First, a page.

The daylight has now all but gone and I reached my final site of the day there's the remains of two Bronze Age barrows here both uniquely different to each other ones on a circular raised embankment with a curb of stones the other dips down like a bowl barrow also with kerbstones and both have central depressions with stones in the centre there's a structure in the field below which resembles a beacon but then again why is it below the hill I sit on? It could easily be seen from the Ringstones or Twist Castle and the hills around so maybe it is a beacon others may interpret it differently. My dog informs me that were hungry and we fed our lunch to the horses on Twist Hill its time to go and my perfect day ends.
My first port of call on what turned out to be one heck of a walk, s I decided to take in too many sites on a cold winters day with four hours of daylight left and only my sausage dog pup for company.
I knew this site was here but never really bothered about it until I read daveyrays description. I'd always assumed this place was a single barrow.
There's two cairn circles. One is slightly more raised than the other, with 2 large boulders in the centre. The other is lower with smaller stones in the centre. Both have kerbstones, and both have depressions in the centre, presumably due to excavation. These circles are very pleasing to the eye although my photos don't seem to do them justice. there are a few standing stones scattered about and various other structures too. There was also a strange structure in the field below this hill to the north, which took me ages to get to. It looks rather like an old beacon but the positioning of it cast doubt on that assumption.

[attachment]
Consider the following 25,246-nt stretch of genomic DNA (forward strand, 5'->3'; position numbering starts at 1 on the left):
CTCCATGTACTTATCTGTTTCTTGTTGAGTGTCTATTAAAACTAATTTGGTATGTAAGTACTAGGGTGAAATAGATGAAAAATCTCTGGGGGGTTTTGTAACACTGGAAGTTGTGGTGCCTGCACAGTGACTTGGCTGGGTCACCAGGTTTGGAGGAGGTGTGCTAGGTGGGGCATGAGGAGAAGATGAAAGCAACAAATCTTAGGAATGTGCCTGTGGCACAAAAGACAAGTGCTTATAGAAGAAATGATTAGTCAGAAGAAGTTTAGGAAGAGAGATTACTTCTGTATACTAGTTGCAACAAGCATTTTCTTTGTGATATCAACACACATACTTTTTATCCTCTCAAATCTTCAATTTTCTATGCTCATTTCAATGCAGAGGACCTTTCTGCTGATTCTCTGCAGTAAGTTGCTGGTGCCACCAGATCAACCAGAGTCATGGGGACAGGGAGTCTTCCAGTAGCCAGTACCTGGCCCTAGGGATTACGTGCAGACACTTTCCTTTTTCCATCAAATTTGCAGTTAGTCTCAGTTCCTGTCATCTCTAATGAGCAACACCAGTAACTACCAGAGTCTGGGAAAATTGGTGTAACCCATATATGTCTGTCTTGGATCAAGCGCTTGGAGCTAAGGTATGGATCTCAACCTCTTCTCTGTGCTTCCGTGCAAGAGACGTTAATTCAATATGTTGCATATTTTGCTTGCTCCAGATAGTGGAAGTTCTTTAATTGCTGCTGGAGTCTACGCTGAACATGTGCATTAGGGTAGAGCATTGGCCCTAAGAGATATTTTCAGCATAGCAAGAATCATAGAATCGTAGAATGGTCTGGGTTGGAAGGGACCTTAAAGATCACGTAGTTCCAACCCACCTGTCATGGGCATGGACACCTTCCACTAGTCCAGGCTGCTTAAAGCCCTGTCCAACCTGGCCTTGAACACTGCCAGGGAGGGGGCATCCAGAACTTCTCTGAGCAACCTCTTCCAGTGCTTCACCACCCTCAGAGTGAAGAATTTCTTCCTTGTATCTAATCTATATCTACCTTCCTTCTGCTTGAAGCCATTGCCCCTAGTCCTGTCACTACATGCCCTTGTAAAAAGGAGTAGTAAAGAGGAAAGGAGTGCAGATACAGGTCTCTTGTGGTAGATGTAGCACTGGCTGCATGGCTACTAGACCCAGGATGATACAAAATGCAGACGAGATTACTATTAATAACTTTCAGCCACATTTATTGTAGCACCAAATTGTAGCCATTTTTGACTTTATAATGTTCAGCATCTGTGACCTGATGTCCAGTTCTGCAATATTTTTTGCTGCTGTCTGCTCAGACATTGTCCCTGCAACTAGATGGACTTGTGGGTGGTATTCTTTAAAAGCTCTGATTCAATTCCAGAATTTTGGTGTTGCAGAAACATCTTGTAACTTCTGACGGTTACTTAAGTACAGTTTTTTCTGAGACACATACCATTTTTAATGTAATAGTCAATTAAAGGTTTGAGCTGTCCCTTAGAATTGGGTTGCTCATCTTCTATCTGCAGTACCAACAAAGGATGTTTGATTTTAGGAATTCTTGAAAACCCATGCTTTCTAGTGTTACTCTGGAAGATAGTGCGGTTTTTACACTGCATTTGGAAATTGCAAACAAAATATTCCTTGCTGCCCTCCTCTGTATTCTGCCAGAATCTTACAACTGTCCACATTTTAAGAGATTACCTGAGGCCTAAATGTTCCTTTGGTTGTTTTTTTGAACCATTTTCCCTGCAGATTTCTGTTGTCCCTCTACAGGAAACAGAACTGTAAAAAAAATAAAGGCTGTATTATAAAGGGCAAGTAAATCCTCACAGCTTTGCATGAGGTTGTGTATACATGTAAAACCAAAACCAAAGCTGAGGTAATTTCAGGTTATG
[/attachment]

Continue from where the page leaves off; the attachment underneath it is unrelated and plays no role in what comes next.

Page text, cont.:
It seems to me that this landscape hasn't changed dramatically since these monuments were built (bar the reservoir). It certaintly feels very ancient and there truly is a sense of tranquility here. Give this site a visit. It's a beautiful peaceful place with 360 degree panoramic views and no major roads/buildings within sight (or hearing) distance. Bliss!
From Worsthorne head east along a straight lane and park up as this becomes a bridleway. Take the second public footpath to the north and walk to the summit of the hill. Here you will find two boulders on a raised circular area marking out a barrow, tumulus, cairn, circle. There area at least 4 large stones a few feet below the banks as outliers or kerbs.
10 yards to the north of this is a raised circular embankment made of stones covered with turf, cunningly marked by a belfast sink at the moment.